It was a bit of a surprise for me, then, to see Emmerich’s name attached to Midway because I hadn’t thought the director would want to go for a historical film that would require him to stay within the lines a bit more than he was used to.  Turns out this was exactly the project he needed because aside from a handful of iffy performances and a walloping heap of bad dialogue, Midway emerges as the best effort from the director in years.  Yes, it has your standard roster of rousing speeches and that one impassioned pep talk that comes right before a character is unceremoniously killed off, but it also makes good use of its visual effects budget which helps to snare you into each high-flying fight scene that gets bigger with each battle.  I went in expecting a loud and obnoxious war movie along the lines of the loud and obnoxious Pearl Harbor from 2001, but I wasn’t anticipating coming out the other side having been fully engaged for the majority of Midway’s healthy running length.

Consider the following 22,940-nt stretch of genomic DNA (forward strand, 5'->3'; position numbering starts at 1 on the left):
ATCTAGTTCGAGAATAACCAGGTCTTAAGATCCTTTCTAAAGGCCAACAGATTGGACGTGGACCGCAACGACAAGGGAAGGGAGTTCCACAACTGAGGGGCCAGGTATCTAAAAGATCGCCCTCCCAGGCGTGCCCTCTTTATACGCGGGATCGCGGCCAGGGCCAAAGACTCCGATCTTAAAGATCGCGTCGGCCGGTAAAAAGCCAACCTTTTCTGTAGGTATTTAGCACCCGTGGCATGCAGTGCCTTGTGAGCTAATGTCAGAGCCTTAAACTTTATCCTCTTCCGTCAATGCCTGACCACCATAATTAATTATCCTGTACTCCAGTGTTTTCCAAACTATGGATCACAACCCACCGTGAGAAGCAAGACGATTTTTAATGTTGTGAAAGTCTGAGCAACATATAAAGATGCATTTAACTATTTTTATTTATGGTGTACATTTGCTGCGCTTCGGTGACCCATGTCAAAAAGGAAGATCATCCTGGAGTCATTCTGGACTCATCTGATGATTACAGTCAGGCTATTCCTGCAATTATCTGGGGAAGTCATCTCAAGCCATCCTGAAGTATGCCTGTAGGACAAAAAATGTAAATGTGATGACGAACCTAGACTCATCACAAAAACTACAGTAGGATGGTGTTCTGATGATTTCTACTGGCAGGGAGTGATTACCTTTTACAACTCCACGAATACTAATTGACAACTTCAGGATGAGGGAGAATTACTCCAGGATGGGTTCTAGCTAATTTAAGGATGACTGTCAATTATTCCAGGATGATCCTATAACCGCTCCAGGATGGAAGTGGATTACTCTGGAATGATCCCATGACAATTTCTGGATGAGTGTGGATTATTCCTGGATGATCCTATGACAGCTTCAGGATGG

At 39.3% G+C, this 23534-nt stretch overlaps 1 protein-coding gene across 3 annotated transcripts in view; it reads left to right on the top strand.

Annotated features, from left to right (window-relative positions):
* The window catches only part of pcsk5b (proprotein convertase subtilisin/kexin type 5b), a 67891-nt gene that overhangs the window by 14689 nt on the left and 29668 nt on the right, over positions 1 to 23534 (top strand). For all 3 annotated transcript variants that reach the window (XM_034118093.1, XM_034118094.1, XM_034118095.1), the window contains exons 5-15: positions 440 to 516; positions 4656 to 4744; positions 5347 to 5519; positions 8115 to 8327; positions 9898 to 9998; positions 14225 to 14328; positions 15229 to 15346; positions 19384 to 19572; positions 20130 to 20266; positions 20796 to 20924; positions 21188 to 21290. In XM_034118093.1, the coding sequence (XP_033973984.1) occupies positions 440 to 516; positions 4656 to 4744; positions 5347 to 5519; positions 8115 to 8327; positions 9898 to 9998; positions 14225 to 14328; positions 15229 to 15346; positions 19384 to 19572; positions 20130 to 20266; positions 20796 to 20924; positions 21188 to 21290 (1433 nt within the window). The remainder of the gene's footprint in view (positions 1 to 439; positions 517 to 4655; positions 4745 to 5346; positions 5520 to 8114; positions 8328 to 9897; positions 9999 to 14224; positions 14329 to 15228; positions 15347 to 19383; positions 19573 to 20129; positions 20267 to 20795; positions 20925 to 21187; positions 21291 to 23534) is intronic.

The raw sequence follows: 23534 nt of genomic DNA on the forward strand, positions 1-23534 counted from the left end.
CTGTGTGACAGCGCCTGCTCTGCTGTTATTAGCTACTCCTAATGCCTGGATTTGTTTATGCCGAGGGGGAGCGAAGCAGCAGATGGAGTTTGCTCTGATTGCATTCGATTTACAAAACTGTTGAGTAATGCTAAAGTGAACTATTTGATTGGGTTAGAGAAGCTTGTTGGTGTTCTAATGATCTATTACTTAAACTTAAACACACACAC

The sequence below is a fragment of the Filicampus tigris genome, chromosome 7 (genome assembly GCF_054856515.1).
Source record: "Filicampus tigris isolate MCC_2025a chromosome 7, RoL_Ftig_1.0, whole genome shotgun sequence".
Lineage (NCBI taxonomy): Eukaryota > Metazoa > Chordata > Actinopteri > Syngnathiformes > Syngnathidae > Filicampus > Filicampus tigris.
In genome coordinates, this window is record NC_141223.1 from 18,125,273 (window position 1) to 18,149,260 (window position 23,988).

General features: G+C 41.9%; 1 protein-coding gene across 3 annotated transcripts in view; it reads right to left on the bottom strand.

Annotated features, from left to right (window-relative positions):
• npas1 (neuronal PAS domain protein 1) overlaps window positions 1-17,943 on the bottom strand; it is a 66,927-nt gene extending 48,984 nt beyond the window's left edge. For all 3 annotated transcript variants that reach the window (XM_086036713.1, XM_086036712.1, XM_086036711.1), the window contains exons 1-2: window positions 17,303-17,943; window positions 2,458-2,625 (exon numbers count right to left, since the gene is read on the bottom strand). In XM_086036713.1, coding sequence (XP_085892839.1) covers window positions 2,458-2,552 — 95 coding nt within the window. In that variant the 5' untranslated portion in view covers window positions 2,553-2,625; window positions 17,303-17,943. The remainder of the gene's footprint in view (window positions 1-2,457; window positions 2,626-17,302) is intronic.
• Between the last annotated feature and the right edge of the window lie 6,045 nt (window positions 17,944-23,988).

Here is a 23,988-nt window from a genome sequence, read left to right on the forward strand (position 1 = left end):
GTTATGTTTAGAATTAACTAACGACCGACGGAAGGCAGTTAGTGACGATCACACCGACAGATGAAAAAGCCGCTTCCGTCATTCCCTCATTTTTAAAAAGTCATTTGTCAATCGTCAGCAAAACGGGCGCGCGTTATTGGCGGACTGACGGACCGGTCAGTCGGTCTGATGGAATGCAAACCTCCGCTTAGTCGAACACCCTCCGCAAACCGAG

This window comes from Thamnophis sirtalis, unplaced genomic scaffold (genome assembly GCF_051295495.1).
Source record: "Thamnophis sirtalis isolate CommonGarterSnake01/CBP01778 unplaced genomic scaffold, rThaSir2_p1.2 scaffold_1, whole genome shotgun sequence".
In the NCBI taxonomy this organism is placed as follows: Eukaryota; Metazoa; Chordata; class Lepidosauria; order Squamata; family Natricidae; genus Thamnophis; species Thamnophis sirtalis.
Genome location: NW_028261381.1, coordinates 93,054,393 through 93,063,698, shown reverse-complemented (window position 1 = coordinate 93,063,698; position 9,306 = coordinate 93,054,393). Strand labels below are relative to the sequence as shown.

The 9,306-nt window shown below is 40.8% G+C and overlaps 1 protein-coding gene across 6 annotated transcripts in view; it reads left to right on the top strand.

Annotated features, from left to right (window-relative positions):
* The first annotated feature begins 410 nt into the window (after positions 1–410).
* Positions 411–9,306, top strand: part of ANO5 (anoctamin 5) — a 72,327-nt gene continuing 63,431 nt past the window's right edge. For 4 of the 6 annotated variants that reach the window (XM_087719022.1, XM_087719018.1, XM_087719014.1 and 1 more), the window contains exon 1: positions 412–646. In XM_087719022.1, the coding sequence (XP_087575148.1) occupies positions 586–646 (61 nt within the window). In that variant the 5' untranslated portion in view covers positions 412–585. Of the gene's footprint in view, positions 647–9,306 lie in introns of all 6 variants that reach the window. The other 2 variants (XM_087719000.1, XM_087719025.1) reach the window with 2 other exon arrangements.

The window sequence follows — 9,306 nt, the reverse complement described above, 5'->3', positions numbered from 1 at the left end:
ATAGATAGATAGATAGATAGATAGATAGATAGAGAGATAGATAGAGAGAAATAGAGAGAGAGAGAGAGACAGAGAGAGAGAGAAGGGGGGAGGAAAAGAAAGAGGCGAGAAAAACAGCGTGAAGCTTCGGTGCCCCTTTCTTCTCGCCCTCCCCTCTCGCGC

Following the military action that took place between the bombing of Pearl Harbor in December of 1941 and the Battle of Midway in June of 1942, first time feature screenwriter Wes Tooke mixes historical figures with composites of the men that participated in these battles on the ground and in the air.  From a history lesson perspective, Tooke’s script is fast moving and filled with the kind of military jargon war junkies will find enticing, yet it isn’t such a deep dive that others will be lost.  Most of the time it’s clear where we are and what’s happening, though when the movie goes into it’s hyper-kinetic final hour it does help to keep mental notes of what is transpiring.  Not being a huge history stickler, I can’t tell you how well-researched Tooke’s script is or if it’s aligns perfectly with the timeline of events but certain accomplishments that seems too coincidental to be true seem to be backed up by historical fact as evidenced in post-credit character wrap-ups.